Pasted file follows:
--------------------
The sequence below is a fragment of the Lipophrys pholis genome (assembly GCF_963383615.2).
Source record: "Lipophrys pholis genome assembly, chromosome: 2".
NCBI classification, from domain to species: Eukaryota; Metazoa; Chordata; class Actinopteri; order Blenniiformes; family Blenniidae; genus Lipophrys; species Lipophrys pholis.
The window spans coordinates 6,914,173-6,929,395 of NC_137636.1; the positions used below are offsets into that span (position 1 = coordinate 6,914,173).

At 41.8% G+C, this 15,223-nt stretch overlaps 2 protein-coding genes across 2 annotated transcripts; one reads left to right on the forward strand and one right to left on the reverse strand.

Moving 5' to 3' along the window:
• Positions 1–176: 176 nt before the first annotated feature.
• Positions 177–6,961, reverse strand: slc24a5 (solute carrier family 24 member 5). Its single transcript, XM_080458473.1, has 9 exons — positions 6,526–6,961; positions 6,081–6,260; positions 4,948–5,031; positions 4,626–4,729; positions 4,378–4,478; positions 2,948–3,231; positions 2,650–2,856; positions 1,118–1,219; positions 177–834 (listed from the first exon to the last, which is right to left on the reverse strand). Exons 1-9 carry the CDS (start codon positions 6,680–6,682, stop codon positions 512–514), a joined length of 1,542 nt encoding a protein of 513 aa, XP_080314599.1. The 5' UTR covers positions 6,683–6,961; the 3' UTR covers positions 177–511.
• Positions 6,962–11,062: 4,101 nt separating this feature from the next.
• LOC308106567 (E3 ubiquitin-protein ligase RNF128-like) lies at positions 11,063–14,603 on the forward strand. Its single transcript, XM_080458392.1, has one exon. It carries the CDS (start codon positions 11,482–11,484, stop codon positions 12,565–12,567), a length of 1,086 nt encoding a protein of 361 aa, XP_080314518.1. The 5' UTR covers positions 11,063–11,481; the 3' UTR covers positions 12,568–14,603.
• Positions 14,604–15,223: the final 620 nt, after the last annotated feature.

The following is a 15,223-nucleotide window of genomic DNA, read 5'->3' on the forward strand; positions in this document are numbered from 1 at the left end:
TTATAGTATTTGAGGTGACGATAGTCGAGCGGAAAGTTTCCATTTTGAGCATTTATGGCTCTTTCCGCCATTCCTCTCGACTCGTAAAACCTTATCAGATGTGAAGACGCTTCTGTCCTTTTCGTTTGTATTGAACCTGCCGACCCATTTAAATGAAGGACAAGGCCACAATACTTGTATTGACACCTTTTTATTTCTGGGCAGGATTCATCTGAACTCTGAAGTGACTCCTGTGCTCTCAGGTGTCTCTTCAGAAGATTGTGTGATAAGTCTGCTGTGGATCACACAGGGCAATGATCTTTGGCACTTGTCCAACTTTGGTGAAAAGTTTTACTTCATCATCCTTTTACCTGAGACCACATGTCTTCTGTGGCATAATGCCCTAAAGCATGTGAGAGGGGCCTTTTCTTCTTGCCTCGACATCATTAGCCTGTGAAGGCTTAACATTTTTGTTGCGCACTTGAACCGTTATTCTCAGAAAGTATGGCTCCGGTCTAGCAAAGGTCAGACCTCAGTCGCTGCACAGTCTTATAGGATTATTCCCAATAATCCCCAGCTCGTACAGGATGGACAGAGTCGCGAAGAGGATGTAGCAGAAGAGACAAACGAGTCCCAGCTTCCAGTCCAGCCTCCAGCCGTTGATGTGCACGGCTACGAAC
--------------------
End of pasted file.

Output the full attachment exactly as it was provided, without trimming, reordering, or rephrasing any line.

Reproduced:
The sequence below is a fragment of the Lipophrys pholis genome (assembly GCF_963383615.2).
Source record: "Lipophrys pholis genome assembly, chromosome: 2".
NCBI classification, from domain to species: Eukaryota; Metazoa; Chordata; class Actinopteri; order Blenniiformes; family Blenniidae; genus Lipophrys; species Lipophrys pholis.
The window spans coordinates 6,914,173-6,929,395 of NC_137636.1; the positions used below are offsets into that span (position 1 = coordinate 6,914,173).

At 41.8% G+C, this 15,223-nt stretch overlaps 2 protein-coding genes across 2 annotated transcripts; one reads left to right on the forward strand and one right to left on the reverse strand.

Moving 5' to 3' along the window:
• Positions 1–176: 176 nt before the first annotated feature.
• Positions 177–6,961, reverse strand: slc24a5 (solute carrier family 24 member 5). Its single transcript, XM_080458473.1, has 9 exons — positions 6,526–6,961; positions 6,081–6,260; positions 4,948–5,031; positions 4,626–4,729; positions 4,378–4,478; positions 2,948–3,231; positions 2,650–2,856; positions 1,118–1,219; positions 177–834 (listed from the first exon to the last, which is right to left on the reverse strand). Exons 1-9 carry the CDS (start codon positions 6,680–6,682, stop codon positions 512–514), a joined length of 1,542 nt encoding a protein of 513 aa, XP_080314599.1. The 5' UTR covers positions 6,683–6,961; the 3' UTR covers positions 177–511.
• Positions 6,962–11,062: 4,101 nt separating this feature from the next.
• LOC308106567 (E3 ubiquitin-protein ligase RNF128-like) lies at positions 11,063–14,603 on the forward strand. Its single transcript, XM_080458392.1, has one exon. It carries the CDS (start codon positions 11,482–11,484, stop codon positions 12,565–12,567), a length of 1,086 nt encoding a protein of 361 aa, XP_080314518.1. The 5' UTR covers positions 11,063–11,481; the 3' UTR covers positions 12,568–14,603.
• Positions 14,604–15,223: the final 620 nt, after the last annotated feature.

The following is a 15,223-nucleotide window of genomic DNA, read 5'->3' on the forward strand; positions in this document are numbered from 1 at the left end:
TTATAGTATTTGAGGTGACGATAGTCGAGCGGAAAGTTTCCATTTTGAGCATTTATGGCTCTTTCCGCCATTCCTCTCGACTCGTAAAACCTTATCAGATGTGAAGACGCTTCTGTCCTTTTCGTTTGTATTGAACCTGCCGACCCATTTAAATGAAGGACAAGGCCACAATACTTGTATTGACACCTTTTTATTTCTGGGCAGGATTCATCTGAACTCTGAAGTGACTCCTGTGCTCTCAGGTGTCTCTTCAGAAGATTGTGTGATAAGTCTGCTGTGGATCACACAGGGCAATGATCTTTGGCACTTGTCCAACTTTGGTGAAAAGTTTTACTTCATCATCCTTTTACCTGAGACCACATGTCTTCTGTGGCATAATGCCCTAAAGCATGTGAGAGGGGCCTTTTCTTCTTGCCTCGACATCATTAGCCTGTGAAGGCTTAACATTTTTGTTGCGCACTTGAACCGTTATTCTCAGAAAGTATGGCTCCGGTCTAGCAAAGGTCAGACCTCAGTCGCTGCACAGTCTTATAGGATTATTCCCAATAATCCCCAGCTCGTACAGGATGGACAGAGTCGCGAAGAGGATGTAGCAGAAGAGACAAACGAGTCCCAGCTTCCAGTCCAGCCTCCAGCCGTTGATGTGCACGGCTACGAAC